Now you cannot even WISH to have no online presence!

“Claiming business.” Wow, what a mafia racket that is. Sure, bloggers and local reviewers can write about area businesses, exchange comments with others, etc. But in essence, that is confined to the readership of whatever that publication covers. Hardly national or global.

Then websites and apps like Yelp or even fakebook started creating entries for companies anyway. Some pizza place or dive bar had “pages” with the name, address, and contact info – even if they had NO DESIRE to be online. You’d typically see stuff like “Is this your business? Claim it online! Add content, menus, etc!” (All for a perpetual ransom to the proprietor of said online sham).

Especially for food businesses, it seems to be an outright necessity.

But is it really?

Is there a way to reverse this trend?

At what point to all these physical businesses just “opt out?” Ideally, it would best be accomplished via a strong “movement” of some kind. Where all these shops just threw in the towel. Tried to bring things back to better times.

Doing everything digitally in “cyberspace” doesn’t seem to net an overall positive vibe. Naturally, some businesses do succeed. A few quite wildly. And with that success come expansion, bigger exposure, etc. I guess that is every small business owner’s dream. To get rich, sell the business, and retire in luxury.

What about the 98.9% of businesses that don’t “rise to the top?” Because you know it’s next to impossible for all shops to reach that “breakout moment” when the flood-gates of “winning” open up. Just like any competitive environment, only a very select few reach that pinnacle. It’s basic math. You cannot have 10 first place finishers in a race of 10 runners.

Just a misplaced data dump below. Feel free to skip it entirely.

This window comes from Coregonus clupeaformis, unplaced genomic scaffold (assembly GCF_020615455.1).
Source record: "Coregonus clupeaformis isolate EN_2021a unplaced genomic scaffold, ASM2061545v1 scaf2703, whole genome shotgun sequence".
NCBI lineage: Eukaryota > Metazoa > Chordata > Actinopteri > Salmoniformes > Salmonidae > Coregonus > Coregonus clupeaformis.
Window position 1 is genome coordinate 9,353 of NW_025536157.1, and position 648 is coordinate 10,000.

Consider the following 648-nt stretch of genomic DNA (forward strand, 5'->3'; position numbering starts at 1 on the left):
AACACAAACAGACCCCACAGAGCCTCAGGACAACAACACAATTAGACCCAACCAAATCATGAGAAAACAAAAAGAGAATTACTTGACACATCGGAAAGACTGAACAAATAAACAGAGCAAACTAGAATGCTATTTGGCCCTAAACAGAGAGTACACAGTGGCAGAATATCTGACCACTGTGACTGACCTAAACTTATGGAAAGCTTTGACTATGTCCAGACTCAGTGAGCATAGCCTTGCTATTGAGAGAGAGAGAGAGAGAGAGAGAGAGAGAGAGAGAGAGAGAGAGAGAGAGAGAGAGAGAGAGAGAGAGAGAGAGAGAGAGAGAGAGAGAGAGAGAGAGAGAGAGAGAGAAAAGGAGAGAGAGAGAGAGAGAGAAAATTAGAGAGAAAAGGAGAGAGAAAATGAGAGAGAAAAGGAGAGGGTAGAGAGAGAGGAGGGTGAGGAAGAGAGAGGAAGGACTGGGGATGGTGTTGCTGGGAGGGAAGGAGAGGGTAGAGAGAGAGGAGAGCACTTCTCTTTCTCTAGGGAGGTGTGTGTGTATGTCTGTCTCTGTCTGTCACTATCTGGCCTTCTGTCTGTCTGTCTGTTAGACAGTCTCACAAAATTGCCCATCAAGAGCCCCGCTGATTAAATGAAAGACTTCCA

But does NOT playing in this digital environment DOOM those from the start?

What would the scenario be like for those with no online presence?

Think through this for a minute. Let’s pick a few random brick & mortar shops. Say they have no social media and just a basic non-e-commerce webpage.

– A ladies clothing store.
– A taco shop.
– A car dealer.
– A bar or tavern (just booze, no food).
– A Realtor.

Other than convenience stores – it can be argued that every business needs to be online – for the sole reason that their competitors are. And that kind of sucks.

Just like the millions of government laws which add unnecessary complexity to life. So does the internet landscape. And in the end – who benefits? The tech companies?

It just seems like a giant waste of added time down the drain just to keep pace. Especially because more and more people addicted to social media HARDLY CONTEMPLATE anything anymore. Just go with whatever everyone else says. And the “bonus” of whatever extra sales you might get – you’re also at the mercy of the mob. A digital prisoner. Something has to give. And soon.

The post we wrote back in 2014 is below…

Really – In Hoboken, do businesses need Facebook? Why?

(Originally published April 2014:)

Last week, we talked about how fraud is rampant in Facebook – and that any local Hoboken businesses should simply opt-out of the social media marketing frenzy – and focus on what their core models are. However, why do businesses need Facebook at all??